Butternut Squash Chips - Dehydrator Method

Butternut Squash Chips - Dehydrator Method

The Spruce / Eric Kleinberg

Prep: 10 mins
Cook: 12 hrs
Total: 12 hrs 10 mins
Servings: 3 servings
Yield: 3 cups
Nutrition Facts (per serving)
242 Calories
1g Fat
63g Carbs
5g Protein
Show Full Nutrition Label Hide Full Nutrition Label
Nutrition Facts
Servings: 3
Amount per serving
Calories 242
% Daily Value*
Total Fat 1g 1%
Saturated Fat 0g 1%
Cholesterol 0mg 0%
Sodium 24mg 1%
Total Carbohydrate 63g 23%
Dietary Fiber 19g 69%
Total Sugars 12g
Protein 5g
Vitamin C 91mg 457%
Calcium 248mg 19%
Iron 4mg 20%
Potassium 1718mg 37%
*The % Daily Value (DV) tells you how much a nutrient in a food serving contributes to a daily diet. 2,000 calories a day is used for general nutrition advice.
(Nutrition information is calculated using an ingredient database and should be considered an estimate.)

Crisp and both savory and sweet, these butternut squash chips are an irresistible snack. Made in a dehydrator, these are much healthier than conventional chips and skip the expense and grease of deep-fried versions.


  • 1 large butternut squash

  • 2 teaspoons extra-virgin olive oil, optional

Steps to Make It

  1. Gather the ingredients.

    Butternut Squash Chips - Dehydrator Method ingredients

    The Spruce / Eric Kleinberg

  2. Cut off the round, seed-containing bottom half portion of the squash and reserve it for another recipe. You will only be using the "neck" portion of the squash in this recipe.

    butternut squash cut in half on a cutting board

    The Spruce / Eric Kleinberg

  3. Trim the stem end of the squash's neck. Slice off the thick skin.

    remove the squash skin

    The Spruce / Eric Kleinberg

  4. Cut the butternut squash neck into very thin rounds or slices. They should be almost transparent. You can use a mandoline, the slicing blade of a food processor, a vegetable peeler, or a knife (be careful!) to do this.

    squash slices

    The Spruce / Eric Kleinberg

  5. Toss the squash slices with the oil, if using. Use your clean hands to separate the pieces and coat each of them with the oil.

    squash slices and oil in a bowl

    The Spruce / Eric Kleinberg

  6. Arrange the butternut squash pieces on the trays of your dehydrator, making sure that none of the pieces are overlapping.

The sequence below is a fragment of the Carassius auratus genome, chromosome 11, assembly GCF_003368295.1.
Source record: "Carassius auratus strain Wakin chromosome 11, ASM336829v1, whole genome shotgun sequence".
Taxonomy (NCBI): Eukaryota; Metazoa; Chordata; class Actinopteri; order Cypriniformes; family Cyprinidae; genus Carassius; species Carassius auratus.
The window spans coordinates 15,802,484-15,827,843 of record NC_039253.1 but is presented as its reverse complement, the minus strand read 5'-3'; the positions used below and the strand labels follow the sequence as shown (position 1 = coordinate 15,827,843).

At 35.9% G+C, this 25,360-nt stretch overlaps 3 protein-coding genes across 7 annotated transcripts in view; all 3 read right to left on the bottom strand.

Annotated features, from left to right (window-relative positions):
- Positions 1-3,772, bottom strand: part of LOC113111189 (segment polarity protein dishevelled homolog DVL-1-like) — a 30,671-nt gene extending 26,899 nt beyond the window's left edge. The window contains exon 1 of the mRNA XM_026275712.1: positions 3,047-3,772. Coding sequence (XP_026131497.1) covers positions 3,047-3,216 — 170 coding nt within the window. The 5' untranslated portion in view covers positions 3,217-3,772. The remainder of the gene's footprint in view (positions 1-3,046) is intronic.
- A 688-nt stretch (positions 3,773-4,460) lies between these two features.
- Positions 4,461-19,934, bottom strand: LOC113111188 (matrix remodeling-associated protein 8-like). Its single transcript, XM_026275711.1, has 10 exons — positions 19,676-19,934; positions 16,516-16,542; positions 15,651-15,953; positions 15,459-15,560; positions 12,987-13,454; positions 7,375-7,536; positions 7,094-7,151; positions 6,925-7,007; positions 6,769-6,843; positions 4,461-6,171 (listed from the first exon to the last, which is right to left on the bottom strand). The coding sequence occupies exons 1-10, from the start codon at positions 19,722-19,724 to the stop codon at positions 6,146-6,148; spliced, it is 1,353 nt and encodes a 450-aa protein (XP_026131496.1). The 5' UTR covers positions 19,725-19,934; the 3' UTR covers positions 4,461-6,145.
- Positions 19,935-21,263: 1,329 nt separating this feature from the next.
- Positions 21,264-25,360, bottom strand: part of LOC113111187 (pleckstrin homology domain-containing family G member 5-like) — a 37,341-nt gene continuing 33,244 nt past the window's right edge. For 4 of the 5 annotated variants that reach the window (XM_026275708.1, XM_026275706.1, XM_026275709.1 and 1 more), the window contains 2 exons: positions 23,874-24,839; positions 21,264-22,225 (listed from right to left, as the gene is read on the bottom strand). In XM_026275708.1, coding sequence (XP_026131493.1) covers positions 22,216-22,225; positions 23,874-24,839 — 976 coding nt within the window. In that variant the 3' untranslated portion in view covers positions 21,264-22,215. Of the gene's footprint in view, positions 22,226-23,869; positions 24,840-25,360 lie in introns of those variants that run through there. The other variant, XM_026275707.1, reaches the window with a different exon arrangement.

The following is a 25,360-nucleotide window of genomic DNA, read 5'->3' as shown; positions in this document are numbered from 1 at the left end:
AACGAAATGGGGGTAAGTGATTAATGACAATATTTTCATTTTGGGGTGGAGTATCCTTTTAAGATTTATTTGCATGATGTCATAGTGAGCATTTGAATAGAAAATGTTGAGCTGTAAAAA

squash slices in a dehydrator

    The Spruce / Eric Kleinberg

  7. Dry the squash at 145F/63C (the highest setting on most dehydrators) for 2 hours. Reduce the heat to 110F/43C and dry for an additional 8 - 10 hours.

    food and jerky dehydrator

    The Spruce / Eric Kleinberg

  8. The squash chips should be crisp and curling up (like conventional fried chips), but still bright orange and not showing any signs of discoloration. They may not seem fully crisp while they are still warm: let them cool for 10 minutes with the dehydrator turned off. They will crisp up the way cookies do after they come out of the oven. If after the cooling off period they still aren't crisp, turn the dehydrator back on at 110F/43C and dry them for an additional 1 - 2 hours.

    butternut squash chips in a dehydrator

    The Spruce / Eric Kleinberg

  9. Sprinkle the salt, if using, over the chips. Eat immediately or transfer, once cooled to room temperature, into airtight containers.

    Butternut Squash Chips - Dehydrator Method in a container

    The Spruce / Eric Kleinberg


The chips will retain their crunch for up to a week, but can be stored for up to a month. If they start to lose their crispness, put them back into the dehydrator at 145F/63C for 15 minutes, or in a 250F/120C oven for 5 minutes.

Recipe Variations

  • Play around with seasonings in addition to, or instead of, the salt. Add a sprinkle of ground cayenne pepper if you like it spicy. Try a sprinkle of nutritional yeast for a savory, cheese-y flavor. Dried sage goes well with butternut squash. A pinch of curry powder is also good.
  • Try this method with other varieties of winter squash. Pumpkin and acorn squashes work well. Thinner fleshed winter squashes such as Delicata are tasty but don't yield as many chips for the same amount of prep time. The only winter squash that is a total no-go for chips is Spaghetti squash.

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